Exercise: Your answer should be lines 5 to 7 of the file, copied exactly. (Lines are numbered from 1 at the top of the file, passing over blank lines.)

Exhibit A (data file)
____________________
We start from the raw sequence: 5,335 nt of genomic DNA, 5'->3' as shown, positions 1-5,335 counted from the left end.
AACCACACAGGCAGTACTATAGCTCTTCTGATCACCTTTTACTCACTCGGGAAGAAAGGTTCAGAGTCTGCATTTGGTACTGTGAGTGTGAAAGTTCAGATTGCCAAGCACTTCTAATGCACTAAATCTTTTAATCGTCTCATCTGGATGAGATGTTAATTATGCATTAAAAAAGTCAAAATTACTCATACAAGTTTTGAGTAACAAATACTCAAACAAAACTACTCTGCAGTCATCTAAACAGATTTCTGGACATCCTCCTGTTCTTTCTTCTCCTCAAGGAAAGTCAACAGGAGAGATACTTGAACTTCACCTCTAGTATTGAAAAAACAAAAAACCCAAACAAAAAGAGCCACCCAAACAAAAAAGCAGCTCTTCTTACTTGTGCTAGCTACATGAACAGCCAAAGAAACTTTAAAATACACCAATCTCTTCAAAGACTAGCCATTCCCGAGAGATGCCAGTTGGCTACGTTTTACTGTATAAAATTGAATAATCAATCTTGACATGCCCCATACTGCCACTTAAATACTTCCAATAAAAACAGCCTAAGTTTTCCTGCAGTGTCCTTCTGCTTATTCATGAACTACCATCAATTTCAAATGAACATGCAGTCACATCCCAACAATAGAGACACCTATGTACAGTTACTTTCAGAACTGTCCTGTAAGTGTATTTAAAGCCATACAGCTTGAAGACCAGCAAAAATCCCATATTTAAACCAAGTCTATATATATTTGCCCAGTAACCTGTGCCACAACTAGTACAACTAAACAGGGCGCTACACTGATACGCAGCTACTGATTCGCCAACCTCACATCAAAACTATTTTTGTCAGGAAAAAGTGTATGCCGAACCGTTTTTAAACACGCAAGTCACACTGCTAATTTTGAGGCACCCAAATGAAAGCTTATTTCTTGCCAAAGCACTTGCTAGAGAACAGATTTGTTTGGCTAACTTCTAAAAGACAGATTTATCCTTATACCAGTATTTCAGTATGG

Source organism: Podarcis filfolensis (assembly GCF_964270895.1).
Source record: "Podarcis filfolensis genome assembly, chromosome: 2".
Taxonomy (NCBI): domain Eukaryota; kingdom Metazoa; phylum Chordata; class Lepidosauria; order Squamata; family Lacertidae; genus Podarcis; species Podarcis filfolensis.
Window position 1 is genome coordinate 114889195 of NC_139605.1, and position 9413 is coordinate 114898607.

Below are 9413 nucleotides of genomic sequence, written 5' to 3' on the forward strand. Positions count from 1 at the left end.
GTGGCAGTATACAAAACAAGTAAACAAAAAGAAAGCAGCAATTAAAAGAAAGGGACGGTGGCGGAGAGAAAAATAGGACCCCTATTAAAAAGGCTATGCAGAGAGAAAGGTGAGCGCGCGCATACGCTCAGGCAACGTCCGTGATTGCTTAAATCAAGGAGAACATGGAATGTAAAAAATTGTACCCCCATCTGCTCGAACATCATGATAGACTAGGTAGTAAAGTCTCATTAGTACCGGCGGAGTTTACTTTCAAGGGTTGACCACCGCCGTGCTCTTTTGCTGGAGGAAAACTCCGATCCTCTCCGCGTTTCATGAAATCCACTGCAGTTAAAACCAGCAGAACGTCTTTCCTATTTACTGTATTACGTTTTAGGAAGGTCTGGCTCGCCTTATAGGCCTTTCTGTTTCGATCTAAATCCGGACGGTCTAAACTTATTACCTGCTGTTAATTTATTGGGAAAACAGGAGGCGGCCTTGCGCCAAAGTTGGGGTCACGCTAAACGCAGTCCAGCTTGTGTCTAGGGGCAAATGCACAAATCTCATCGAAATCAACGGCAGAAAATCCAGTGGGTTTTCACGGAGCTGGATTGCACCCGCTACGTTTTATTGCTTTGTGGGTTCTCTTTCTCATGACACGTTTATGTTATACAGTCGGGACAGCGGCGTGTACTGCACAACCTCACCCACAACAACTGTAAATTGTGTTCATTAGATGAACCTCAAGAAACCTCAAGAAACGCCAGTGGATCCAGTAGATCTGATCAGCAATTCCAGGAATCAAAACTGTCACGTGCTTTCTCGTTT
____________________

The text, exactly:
Taxonomy (NCBI): domain Eukaryota; kingdom Metazoa; phylum Chordata; class Lepidosauria; order Squamata; family Lacertidae; genus Podarcis; species Podarcis filfolensis.
Window position 1 is genome coordinate 114889195 of NC_139605.1, and position 9413 is coordinate 114898607.

Below are 9413 nucleotides of genomic sequence, written 5' to 3' on the forward strand. Positions count from 1 at the left end.